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Thursday, September 13, 2018

An Orton-Gillingham Based Multisensory Approach to Teaching Sight Words

Are you curious to know exactly what RED WORDS are? How to teach them? Are you wondering, why are they difficult to spell? *Scroll to the bottom for a list of red words!*

Hopefully I can answer some of your questions that I know you have been wondering about for years!

My teaching career so far has only been in private schools and working primarily with students diagnosed with dyslexia. When I hear talk about sight words and high frequency words, the two terms often get mixed up and I certainly get confused.

I teach using the Orton-Gillinham Approach which is a direct and explicit way of teaching children how to read. We also teach students how to spell by using a multisensory, direct, and explicit approach. When I read through the Fry or Dolch high frequency word lists they are exactly that: high frequency words. However, I do not consider them sight words. To me sight words can only be recognized by sight. They can not be phonetically sounded out. There are words included in the Fry and Dolch lists that are phonetic and can be sounded out. For instance, I can teach a student how to read and spell the word play when I teach the sound and spelling generalization of ay.

Therefore, in the Orton-Gillingham Approach when we teach sight words (that are true to the title), we call them RED WORDS because they are truly nonphonetic or unphonetic words that cannot be sounded out. An example of a red word is "said," if you have seen a student spell it "sed" they are sounding it out correctly and phonetically. Since "said" is not spelled phonetically we have to memorize it. Students with dyslexia may have difficult time learning the spellings of these words since spelling phonetic words is already challenging enough.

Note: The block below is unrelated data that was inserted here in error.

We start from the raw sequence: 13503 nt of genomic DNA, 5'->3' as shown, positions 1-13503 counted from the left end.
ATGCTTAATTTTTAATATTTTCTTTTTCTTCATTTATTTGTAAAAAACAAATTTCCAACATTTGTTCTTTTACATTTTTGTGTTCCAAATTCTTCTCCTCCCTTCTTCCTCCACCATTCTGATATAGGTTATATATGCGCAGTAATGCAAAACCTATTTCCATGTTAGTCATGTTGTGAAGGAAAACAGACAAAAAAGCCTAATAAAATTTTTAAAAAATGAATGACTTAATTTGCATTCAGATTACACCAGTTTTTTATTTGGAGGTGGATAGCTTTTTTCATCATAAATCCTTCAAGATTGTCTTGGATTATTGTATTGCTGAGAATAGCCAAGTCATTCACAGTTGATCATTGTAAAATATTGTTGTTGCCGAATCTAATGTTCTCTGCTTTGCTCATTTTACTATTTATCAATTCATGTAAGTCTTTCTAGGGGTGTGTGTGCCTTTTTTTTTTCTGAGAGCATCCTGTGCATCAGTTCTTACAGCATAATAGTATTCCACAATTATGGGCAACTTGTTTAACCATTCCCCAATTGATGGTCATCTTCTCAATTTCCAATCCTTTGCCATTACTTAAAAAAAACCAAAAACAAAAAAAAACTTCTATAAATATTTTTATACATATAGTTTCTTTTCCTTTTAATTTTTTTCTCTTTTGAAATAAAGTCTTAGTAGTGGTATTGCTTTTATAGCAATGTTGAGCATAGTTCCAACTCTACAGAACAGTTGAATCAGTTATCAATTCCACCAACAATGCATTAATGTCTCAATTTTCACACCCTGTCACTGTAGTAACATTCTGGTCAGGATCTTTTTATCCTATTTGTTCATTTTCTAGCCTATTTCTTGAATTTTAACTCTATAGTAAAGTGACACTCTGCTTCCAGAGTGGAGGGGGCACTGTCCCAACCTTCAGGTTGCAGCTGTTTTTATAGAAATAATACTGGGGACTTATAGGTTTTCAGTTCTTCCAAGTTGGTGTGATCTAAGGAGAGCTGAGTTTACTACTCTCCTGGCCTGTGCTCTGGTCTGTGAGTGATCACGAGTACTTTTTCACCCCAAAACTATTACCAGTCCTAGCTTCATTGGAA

It is important for my students with dyslexia to understand what words they can sound out (that are phonetic) and what words they can't sound out (hence our RED WORDS).

Since red words cannot be sounded out, we have to practice memorizing them for spelling and recognize them for reading. We do this through using a multisensory approach.

Below are some multi-sensory ideas for ways to practice red words:

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Use playdoh to smash the letters, spelling the red word three times. It is important to note that with red words we are smashing the letters not the sounds.

Have students find the red words in their reading passages and trace them with a red marker while saying the letters.

Solve red words puzzles and then spell the word in red sand using two fingers while simultaneously saying the letter names.

Highlight red words in red during fluency drills. This will help students recognize that it is a red word and they can't sound it out.

Create a mobile word wall individualized for each student or use red words for your spelling tests. 

Create a Red Words bulletin board/word wall! I had this up all year in my classroom and my students used it EVERY day! 

Some other fun ideas include Sky Writing the letters, playing hot lava (reading red words on notecards), spelling in shaving cream, red paint, hopping or skipping while spelling the letters, passing a ball back and forth while spelling, playing PIG in basketball but using red words instead of PIG or HORSE....

I hope this blog post gave you some ideas about what red words are as well as multisensory ways to teach them!